An artist's depiction of a ViaSat-3 broadband satellite. Credit: Boeing Satellite Systems

WASHINGTON — The coronavirus pandemic has slowed work on the first ViaSat-3 broadband satellite, making a launch in mid-2021 unlikely, Viasat CEO Mark Dankberg said Aug. 7. 

Speaking during an earnings call for the quarter ended June 30, Dankberg said the pandemic continued to weaken demand for inflight connectivity services, but did not have as strong an impact as feared on Viasat’s overall financial performance.

Demand for residential broadband and government connectivity grew during the quarter, and should continue to climb once the first ViaSat-3 satellite, designed to beam a terabit or more of capacity over North and South America, is in orbit, he said.

Viasat is building the payloads for all three ViaSat-3 satellites in-house, and expects to ship the first payload to manufacturer Boeing later this year for integration into a 702 platform, Dankberg said. Viasat blamed earlier payload delays on an unnamed component supplier

That satellite should still launch by the end of 2021, he said, but lacks a more specific launch date until the payload shipment.

“We were aiming for being able to ship that payload at around the time we report next quarter,” Dankberg said. “It doesn’t look like we will have shipped it by then.”

Viasat has launch contracts for all three ViaSat-3 satellites it and Boeing are building — one for a SpaceX Falcon Heavy, one for an Arianespace Ariane 6, and one for a United Launch Alliance Atlas 5 — but has not stated the order in which the missions will occur. 

In the meantime, Viasat provides broadband services through its fleet of three satellites, ViaSat-2, ViaSat-1 and WildBlue-1, and with capacity leased on partner satellites. The company reported $530.5 million in revenue for the months of April, May and June, down $6.5 million from the same quarter in 2019.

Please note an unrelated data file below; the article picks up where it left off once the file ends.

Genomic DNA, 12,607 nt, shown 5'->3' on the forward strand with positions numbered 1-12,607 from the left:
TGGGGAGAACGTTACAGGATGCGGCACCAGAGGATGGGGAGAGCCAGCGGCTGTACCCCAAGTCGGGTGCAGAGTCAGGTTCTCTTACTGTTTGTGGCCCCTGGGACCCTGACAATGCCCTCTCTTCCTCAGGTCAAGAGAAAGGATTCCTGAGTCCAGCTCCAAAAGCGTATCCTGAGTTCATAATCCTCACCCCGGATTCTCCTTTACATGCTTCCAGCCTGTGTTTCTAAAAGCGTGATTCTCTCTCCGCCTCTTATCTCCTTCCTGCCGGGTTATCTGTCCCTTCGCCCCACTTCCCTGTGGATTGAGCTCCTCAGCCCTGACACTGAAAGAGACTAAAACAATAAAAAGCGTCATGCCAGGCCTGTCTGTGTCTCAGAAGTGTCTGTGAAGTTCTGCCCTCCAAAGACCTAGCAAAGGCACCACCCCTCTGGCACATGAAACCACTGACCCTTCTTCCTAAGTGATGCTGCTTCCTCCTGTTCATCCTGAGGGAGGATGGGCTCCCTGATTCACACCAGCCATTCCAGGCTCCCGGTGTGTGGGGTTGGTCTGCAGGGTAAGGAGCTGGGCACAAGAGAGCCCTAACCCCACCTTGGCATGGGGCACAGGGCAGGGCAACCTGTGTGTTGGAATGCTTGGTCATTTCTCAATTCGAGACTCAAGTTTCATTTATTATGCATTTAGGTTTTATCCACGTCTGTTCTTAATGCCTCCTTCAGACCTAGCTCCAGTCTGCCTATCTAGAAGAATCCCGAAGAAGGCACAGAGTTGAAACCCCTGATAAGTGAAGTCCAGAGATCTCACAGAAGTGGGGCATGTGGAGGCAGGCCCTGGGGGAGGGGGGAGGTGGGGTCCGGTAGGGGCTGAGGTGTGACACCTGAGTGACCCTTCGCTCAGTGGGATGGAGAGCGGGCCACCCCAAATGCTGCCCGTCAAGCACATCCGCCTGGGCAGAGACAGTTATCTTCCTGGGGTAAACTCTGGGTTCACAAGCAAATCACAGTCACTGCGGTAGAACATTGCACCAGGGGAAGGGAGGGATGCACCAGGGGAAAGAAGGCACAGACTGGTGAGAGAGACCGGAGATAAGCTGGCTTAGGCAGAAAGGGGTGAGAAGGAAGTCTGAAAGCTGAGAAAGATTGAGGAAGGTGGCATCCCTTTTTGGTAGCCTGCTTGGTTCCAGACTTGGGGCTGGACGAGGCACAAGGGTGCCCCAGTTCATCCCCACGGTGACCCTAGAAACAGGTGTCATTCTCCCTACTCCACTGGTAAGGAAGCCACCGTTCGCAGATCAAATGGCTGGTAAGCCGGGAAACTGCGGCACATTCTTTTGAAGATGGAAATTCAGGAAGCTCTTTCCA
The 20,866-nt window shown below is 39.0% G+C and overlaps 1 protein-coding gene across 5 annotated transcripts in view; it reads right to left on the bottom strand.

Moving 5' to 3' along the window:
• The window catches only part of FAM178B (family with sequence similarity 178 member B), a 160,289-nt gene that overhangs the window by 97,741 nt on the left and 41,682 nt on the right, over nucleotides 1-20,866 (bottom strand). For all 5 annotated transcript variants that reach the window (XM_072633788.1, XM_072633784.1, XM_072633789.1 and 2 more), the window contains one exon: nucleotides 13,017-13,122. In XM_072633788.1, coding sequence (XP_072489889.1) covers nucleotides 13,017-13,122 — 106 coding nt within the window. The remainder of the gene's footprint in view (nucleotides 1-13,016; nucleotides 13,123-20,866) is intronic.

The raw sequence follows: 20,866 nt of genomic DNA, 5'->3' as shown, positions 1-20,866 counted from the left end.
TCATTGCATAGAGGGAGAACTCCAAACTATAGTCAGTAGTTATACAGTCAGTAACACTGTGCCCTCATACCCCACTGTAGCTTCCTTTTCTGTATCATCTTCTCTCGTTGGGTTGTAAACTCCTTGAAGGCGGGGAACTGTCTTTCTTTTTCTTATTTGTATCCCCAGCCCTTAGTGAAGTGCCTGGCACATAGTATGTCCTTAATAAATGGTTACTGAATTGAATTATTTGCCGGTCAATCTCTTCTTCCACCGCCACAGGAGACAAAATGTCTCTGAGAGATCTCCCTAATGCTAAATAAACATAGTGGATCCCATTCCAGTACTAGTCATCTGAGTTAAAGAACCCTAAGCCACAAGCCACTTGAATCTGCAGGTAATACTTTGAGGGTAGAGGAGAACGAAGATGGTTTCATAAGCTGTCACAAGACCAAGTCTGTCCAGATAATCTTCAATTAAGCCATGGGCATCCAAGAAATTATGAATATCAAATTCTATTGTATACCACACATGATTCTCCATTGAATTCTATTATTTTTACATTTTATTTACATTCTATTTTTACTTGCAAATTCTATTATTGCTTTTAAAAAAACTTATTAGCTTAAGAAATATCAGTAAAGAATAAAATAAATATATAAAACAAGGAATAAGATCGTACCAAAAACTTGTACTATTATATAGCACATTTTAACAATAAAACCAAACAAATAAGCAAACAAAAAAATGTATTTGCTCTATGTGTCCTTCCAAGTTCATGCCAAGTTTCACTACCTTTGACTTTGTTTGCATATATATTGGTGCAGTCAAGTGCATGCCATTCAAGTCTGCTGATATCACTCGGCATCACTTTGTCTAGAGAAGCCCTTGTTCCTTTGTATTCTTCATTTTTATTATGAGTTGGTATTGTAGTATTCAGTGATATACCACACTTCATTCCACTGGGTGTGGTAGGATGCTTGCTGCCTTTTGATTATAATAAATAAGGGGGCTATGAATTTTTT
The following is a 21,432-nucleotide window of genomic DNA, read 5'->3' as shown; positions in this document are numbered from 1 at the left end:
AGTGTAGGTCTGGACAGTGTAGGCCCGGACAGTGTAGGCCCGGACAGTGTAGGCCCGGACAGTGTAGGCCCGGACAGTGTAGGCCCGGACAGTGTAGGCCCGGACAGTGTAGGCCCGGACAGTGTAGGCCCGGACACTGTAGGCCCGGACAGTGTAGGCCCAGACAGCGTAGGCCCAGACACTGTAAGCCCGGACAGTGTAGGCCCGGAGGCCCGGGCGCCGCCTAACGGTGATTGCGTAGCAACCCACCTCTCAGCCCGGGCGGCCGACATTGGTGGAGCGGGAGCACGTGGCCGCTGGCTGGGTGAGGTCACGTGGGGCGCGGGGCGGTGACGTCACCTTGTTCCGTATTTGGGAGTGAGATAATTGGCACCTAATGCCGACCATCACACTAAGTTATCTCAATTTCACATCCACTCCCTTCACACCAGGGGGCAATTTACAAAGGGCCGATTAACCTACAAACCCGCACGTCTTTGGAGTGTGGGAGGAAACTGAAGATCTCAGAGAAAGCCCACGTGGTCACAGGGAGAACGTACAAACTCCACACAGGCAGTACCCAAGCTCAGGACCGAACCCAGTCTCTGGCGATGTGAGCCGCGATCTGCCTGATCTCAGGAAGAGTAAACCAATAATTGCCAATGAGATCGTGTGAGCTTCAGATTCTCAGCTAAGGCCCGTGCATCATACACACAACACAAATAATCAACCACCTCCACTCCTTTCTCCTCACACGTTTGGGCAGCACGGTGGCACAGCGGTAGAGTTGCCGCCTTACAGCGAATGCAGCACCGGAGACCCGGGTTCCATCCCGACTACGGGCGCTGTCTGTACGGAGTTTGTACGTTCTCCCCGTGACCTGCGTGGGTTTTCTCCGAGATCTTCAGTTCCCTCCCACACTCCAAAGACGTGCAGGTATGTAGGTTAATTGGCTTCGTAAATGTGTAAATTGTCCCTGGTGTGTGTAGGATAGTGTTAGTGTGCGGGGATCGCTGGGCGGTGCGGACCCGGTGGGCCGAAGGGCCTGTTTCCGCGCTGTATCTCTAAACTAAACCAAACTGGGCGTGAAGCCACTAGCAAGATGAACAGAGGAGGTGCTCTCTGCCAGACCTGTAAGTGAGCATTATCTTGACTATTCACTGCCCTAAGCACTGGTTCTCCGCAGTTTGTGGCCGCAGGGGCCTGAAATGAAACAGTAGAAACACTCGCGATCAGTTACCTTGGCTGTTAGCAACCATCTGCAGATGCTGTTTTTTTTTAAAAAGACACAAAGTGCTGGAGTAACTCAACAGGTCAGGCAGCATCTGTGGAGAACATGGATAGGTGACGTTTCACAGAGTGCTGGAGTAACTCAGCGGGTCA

Dankberg, in an Aug. 7 letter to shareholders, said around 630 aircraft with ViaSat terminals installed were inactive during the quarter, down 45%, and that passenger Wi-Fi use on flying planes was also low. 

Residential broadband subscribers grew, however, up 9,000 to 599,000 total with customers choosing higher-tiered internet plans, he wrote. Average revenue per user passed $99, up 18%, as pandemic-induced transitions to work-from-home and school-from-home environments drove demand for household satellite internet, he said. 

Viasat won $334 million in new government contracts during the quarter, and secured two indefinite-delivery, indefinite-quantity contracts collectively worth almost $2 billion if fully used. 

Dankberg said Viasat is making headway with military customers by winning over buyers in the special forces division of each service branch. 

“A lot of our business is not in what are called programs of record,” he said. “It’s really showing operational capabilities that are so important or valuable that our customer base is figuring out how to allocate money to acquire that stuff.”

Viasat ended the quarter with $232 million in cash and cash equivalents, and on July 23 raised $175 million in equity from shares sold to Intercorp and Viasat’s largest shareholder, The Baupost Group. Dankberg said the funds give Viasat more “maneuverability” including potentially for strategic transactions to help the company extend its geographic footprint, gain new technologies or otherwise deepen its presence in different markets.  

Caleb Henry is a former SpaceNews staff writer covering satellites, telecom and launch. He previously worked for Via Satellite and NewSpace Global.He earned a bachelor’s degree in political science along with a minor in astronomy from...